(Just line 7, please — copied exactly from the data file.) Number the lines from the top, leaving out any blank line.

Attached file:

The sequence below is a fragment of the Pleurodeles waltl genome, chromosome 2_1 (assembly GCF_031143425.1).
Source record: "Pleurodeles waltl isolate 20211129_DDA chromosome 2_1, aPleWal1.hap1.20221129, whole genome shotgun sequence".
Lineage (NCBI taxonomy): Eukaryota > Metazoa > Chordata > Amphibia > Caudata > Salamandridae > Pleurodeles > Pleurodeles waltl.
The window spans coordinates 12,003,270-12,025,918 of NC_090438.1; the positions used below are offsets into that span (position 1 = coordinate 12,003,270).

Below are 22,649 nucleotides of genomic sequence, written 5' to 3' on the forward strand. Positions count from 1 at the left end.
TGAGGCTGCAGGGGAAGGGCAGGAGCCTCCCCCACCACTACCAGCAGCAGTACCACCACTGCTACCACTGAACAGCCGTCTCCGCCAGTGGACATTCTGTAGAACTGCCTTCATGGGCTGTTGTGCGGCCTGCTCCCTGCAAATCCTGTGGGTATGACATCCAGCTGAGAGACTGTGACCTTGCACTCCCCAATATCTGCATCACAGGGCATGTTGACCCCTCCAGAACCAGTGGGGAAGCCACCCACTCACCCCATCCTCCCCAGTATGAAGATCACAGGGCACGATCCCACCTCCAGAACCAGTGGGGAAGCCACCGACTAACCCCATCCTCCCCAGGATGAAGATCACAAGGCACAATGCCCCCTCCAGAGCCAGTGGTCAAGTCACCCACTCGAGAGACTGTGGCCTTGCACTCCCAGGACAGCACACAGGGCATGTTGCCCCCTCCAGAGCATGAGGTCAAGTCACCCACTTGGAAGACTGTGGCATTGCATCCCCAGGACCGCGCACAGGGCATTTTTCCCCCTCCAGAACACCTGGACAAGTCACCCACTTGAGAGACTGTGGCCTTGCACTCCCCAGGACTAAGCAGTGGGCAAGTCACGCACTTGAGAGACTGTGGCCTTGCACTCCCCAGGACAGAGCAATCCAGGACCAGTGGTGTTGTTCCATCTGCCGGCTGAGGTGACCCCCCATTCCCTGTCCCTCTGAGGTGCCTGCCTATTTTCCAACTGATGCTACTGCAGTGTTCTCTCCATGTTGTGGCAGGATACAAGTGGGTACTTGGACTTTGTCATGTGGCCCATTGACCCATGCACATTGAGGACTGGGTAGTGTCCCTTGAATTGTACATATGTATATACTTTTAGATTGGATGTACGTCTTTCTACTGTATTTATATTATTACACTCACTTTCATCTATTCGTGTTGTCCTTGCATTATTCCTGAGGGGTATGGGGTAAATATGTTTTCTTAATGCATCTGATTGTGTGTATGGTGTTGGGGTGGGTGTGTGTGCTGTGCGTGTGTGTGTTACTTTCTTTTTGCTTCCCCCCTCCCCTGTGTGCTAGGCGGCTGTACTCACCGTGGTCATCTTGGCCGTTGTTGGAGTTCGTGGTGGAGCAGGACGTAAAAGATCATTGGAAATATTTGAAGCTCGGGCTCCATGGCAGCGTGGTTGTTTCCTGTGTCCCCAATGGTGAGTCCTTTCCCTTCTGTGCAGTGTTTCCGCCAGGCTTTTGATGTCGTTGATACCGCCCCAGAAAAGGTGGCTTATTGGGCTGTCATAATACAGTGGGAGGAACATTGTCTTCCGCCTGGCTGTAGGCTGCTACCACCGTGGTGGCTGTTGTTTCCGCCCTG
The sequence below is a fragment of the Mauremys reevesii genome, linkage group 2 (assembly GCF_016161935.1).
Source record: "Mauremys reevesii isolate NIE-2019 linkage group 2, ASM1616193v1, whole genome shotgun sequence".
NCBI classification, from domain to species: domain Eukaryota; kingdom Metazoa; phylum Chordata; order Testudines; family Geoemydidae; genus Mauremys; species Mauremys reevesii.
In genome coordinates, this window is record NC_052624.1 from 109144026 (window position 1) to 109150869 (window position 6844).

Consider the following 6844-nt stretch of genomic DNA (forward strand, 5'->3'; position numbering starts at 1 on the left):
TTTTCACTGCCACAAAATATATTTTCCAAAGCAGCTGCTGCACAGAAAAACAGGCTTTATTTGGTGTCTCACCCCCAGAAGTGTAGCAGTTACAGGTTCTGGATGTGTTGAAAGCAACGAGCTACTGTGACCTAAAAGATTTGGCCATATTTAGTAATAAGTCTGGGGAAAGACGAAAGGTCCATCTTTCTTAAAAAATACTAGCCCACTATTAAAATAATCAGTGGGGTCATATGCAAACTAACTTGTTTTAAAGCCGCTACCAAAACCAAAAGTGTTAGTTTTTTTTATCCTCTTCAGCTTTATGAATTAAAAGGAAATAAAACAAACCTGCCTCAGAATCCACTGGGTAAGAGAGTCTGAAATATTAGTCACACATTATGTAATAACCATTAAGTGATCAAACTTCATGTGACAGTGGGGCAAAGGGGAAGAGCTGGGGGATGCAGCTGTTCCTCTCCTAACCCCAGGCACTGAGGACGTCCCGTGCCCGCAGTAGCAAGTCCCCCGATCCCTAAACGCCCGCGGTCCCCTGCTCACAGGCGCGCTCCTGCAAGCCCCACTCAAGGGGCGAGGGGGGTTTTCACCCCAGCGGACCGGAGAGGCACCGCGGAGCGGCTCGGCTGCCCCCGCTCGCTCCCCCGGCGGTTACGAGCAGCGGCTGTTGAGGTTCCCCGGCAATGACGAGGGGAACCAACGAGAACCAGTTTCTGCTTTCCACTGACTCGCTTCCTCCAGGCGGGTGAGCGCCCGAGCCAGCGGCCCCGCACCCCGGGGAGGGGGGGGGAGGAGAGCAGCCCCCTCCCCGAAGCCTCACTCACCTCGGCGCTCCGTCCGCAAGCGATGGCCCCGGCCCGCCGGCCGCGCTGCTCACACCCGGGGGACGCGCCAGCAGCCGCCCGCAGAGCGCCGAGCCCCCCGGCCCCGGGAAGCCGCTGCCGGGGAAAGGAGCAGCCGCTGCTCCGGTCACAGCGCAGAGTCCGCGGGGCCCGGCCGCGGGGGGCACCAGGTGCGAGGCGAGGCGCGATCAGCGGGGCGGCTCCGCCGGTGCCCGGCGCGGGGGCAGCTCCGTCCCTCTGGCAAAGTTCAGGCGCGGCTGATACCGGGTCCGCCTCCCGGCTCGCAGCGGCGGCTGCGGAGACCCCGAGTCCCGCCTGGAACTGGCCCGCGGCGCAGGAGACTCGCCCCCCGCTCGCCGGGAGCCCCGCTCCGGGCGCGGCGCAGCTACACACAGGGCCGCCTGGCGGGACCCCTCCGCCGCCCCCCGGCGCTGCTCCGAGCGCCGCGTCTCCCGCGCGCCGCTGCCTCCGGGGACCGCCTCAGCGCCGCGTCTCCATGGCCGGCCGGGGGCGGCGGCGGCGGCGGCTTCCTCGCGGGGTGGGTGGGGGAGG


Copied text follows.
The sequence below is a fragment of the Mauremys reevesii genome, linkage group 2 (assembly GCF_016161935.1).